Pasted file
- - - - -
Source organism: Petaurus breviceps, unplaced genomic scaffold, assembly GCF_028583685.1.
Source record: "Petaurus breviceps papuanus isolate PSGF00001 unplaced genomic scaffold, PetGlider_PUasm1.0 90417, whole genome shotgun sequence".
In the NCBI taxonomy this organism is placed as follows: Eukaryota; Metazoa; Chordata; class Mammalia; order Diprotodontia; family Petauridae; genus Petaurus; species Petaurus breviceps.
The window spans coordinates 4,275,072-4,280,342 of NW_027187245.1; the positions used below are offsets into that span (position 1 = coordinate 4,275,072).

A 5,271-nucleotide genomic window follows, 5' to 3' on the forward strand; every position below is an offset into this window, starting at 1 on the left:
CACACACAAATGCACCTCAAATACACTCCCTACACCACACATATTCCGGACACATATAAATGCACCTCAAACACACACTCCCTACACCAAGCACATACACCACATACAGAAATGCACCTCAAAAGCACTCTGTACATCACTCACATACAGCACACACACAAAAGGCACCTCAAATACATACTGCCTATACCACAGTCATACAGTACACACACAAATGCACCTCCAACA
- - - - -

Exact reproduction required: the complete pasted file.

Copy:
Source organism: Petaurus breviceps, unplaced genomic scaffold, assembly GCF_028583685.1.
Source record: "Petaurus breviceps papuanus isolate PSGF00001 unplaced genomic scaffold, PetGlider_PUasm1.0 90417, whole genome shotgun sequence".
In the NCBI taxonomy this organism is placed as follows: Eukaryota; Metazoa; Chordata; class Mammalia; order Diprotodontia; family Petauridae; genus Petaurus; species Petaurus breviceps.
The window spans coordinates 4,275,072-4,280,342 of NW_027187245.1; the positions used below are offsets into that span (position 1 = coordinate 4,275,072).

A 5,271-nucleotide genomic window follows, 5' to 3' on the forward strand; every position below is an offset into this window, starting at 1 on the left:
CACACACAAATGCACCTCAAATACACTCCCTACACCACACATATTCCGGACACATATAAATGCACCTCAAACACACACTCCCTACACCAAGCACATACACCACATACAGAAATGCACCTCAAAAGCACTCTGTACATCACTCACATACAGCACACACACAAAAGGCACCTCAAATACATACTGCCTATACCACAGTCATACAGTACACACACAAATGCACCTCCAACA